Generations of musical tradition

Lone Piñon takes the stage at Taos Center of the Arts' Living Room Concerts

Ariana Kramer
Posted 2/26/20

New Mexico has a rich tradition of folk music, and the members of Lone Piñon have devoted considerable time to learning it.

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Generations of musical tradition

Lone Piñon takes the stage at Taos Center of the Arts' Living Room Concerts

Posted

New Mexico has a rich tradition of folk music, and the members of Lone Piñon have devoted considerable time to learning it.

Founding member Jordan Wax believes this is a critical time for anyone interested in revitalizing the music of this region, while the tradition carriers are still around. Wax has studied with many of New Mexico's traditional folk musicians, including Antonia Apodaca, who recently passed away. He and Tanya Nuñez are the current members of Lone Piñon and they join with other musicians to perform as a trio or ensemble.

Wax, Nuñez and Juan Daniel Salazar perform as part of the Taos Center of the Arts' Living Room Concerts series this Saturday (Feb. 29), at 7 p.m. at Taos Community Auditorium, 145 Paseo del Pueblo Norte. The concert will be held on the TCA's backstage with the audience and musicians onstage together, for a black box style listening room experience. Tickets are $15; $12 for TCA members.

I caught up with Lone Piñon's Wax to find out more about the string band.

What do you feel are the strengths that you and Tanya Nunez bring to Lone Piñon?

Tanya is a really versatile and dedicated musician who brings a lot of focus and dedication to each style that she's learning. I think that's probably the result of having worked professionally with a variety of styles. She's played Middle Eastern music with a group that toured internationally, and everything from hip-hop to soul and funk. She brings that to the music that we work with for Lone Piñon.

People think folk music is something simple but actually there's a lot of complexity to it. This is definitely the case for the Northern New Mexican tradition. As a musician she's really good at listening and understanding that whole picture and retaining as much of that complexity as possible. It's great to work with someone who can appreciate that and bring that to their playing and their study of it.

And, what do you see as your strengths?

Having had the opportunity to work with traditional music in a variety of cultural contexts has really helped inform my understanding and approach to it. I grew up in Missouri and the first traditional music I got involved with was Jewish music. Then, I got involved in Missouri regional fiddling traditions and was an apprentice to several elder fiddlers in Missouri in the square dance style.

I've had the chance to study in Mexico in three different cultural contexts. I think having those five different musical traditions in addition to the Northern New Mexican tradition helps me to see the parallels. I think having the different cultures in dialogue - on certain levels that's always been happening - that is an incredibly creative force. A Mayan person in Mexico once told me: my culture regenerates when it meets another culture.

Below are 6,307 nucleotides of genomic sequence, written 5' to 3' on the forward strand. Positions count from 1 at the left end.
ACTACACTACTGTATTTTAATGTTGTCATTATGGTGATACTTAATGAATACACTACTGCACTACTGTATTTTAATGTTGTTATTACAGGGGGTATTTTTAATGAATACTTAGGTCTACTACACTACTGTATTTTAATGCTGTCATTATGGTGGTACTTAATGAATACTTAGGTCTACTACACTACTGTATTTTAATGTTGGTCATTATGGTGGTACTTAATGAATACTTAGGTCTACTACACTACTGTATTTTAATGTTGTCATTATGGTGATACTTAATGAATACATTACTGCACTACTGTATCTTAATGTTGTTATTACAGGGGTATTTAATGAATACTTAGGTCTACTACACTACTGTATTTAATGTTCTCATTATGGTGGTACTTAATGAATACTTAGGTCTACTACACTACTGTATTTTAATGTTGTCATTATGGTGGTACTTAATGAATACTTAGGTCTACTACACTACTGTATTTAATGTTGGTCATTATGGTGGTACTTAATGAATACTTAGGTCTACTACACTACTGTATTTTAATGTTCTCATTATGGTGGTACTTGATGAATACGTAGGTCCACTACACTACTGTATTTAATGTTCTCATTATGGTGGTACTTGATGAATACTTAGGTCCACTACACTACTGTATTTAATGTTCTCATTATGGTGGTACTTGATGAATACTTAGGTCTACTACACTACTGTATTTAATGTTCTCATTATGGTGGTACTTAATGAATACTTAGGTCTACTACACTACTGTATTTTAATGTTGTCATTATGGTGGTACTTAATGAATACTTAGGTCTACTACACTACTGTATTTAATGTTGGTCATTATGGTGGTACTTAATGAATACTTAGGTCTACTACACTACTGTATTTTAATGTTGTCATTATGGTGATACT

For the Taos show, you'll be joined by Juan Daniel Salazar. Can you say a little bit about him?

Juan Daniel is a really experienced and diverse musician. He grew up doing baile folklorico, traditional dancing, so he has a broad perspective on different regional Mexican traditions. He plays them all at a high level.

What do you have planned for the Taos show in terms of repertoire?

It's going be a variety of styles from the region going from Northern New Mexico to Central Mexico, which follows the Camino Real. We'll be switching instruments and playing guitars, violin, jarana and different instruments that are particular to those traditions.

Tell me about your new CD, "Nuevas Acequias, Río Viejo: Traditional Music of Northern New Mexico."

The fourth album was a special project that we had always wanted to do. I had always wanted to create an album that was just dedicated to Northern New Mexican dance repertoire. This was a chance to create an album to help inspire interest and respect for the Northern New Mexican traditions that I think have been, unfortunately, left out of the national understanding of roots music in America.

One of the objectives was to present the different genres of Northern New Mexican dance music. There's something like 17 or 18 different dance genres that go with different rhythms and create different subdivisions of music. A lot of those genres were lost - you hardly ever hear them, anymore. The elders played them because people danced and wanted to hear those different rhythms, and because people stopped doing the dances, the musical forms were also gradually cast aside.

It's a beautiful tradition and there's so much good music there, and creativity, and generations and generations of attention and care and inspiration and relationship. Just like any craft or cultural tradition, that's all kneaded into it over many, many generations. It's all still there and it's beautiful.

For more information, visit https://www.lonepinon.com/  

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